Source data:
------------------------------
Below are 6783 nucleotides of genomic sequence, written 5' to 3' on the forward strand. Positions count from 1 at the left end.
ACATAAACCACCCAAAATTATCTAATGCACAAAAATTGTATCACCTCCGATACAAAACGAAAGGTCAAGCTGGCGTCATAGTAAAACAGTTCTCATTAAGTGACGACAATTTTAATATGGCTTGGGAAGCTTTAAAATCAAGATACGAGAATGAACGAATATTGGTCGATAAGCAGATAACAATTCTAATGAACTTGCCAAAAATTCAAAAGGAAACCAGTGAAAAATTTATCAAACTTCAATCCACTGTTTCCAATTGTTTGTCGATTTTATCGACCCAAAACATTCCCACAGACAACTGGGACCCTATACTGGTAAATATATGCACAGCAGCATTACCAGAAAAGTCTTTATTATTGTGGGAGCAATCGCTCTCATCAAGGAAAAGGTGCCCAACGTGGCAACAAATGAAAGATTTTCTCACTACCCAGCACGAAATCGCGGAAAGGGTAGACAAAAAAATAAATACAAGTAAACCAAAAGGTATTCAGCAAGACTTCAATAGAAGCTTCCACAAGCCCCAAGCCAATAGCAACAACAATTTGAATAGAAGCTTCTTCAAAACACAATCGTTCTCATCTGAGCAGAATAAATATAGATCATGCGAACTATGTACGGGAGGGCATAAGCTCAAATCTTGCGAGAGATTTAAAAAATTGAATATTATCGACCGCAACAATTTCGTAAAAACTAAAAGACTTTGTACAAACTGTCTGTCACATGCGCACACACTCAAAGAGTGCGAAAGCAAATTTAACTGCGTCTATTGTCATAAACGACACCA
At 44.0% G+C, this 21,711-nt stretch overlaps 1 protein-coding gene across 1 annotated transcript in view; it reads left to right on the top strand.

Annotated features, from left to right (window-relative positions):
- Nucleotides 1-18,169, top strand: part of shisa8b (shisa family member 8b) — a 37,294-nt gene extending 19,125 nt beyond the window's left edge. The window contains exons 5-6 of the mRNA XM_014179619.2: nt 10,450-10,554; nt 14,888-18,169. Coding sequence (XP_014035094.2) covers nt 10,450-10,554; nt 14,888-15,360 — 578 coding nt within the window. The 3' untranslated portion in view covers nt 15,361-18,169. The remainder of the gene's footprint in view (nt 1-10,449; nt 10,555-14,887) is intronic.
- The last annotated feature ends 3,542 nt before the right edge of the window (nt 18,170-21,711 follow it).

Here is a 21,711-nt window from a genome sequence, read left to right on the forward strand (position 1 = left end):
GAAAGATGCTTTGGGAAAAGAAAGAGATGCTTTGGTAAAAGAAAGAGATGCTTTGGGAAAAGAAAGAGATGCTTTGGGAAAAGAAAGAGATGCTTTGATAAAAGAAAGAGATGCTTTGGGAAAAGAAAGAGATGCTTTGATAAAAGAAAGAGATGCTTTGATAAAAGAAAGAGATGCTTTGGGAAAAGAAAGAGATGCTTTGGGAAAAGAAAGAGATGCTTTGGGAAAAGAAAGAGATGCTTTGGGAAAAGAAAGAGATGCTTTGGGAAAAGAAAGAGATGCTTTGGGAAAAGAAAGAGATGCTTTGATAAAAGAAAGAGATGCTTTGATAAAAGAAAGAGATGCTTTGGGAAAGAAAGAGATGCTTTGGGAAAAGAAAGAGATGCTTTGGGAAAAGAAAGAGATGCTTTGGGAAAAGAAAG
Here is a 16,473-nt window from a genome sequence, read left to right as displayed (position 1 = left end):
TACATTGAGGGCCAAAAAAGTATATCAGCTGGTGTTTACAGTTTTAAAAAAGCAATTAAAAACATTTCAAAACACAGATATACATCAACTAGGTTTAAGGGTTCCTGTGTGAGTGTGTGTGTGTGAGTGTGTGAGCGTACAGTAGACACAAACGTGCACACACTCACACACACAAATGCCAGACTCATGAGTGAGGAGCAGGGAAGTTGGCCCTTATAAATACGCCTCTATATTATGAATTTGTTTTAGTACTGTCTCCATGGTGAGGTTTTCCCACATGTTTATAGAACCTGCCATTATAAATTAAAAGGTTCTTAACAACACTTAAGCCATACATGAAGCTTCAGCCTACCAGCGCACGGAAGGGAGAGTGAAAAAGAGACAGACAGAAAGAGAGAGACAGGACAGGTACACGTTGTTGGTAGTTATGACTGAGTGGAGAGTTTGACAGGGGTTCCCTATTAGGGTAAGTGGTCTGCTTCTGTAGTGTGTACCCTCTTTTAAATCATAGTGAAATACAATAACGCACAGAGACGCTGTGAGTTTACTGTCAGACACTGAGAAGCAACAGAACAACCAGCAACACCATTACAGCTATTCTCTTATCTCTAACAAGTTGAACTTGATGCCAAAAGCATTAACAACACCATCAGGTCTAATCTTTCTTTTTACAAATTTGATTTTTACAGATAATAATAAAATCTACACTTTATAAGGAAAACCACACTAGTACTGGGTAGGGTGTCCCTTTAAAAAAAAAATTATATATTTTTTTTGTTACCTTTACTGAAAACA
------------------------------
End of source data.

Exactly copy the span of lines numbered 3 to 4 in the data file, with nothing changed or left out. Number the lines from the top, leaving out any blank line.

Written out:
At 44.0% G+C, this 21,711-nt stretch overlaps 1 protein-coding gene across 1 annotated transcript in view; it reads left to right on the top strand.

Annotated features, from left to right (window-relative positions):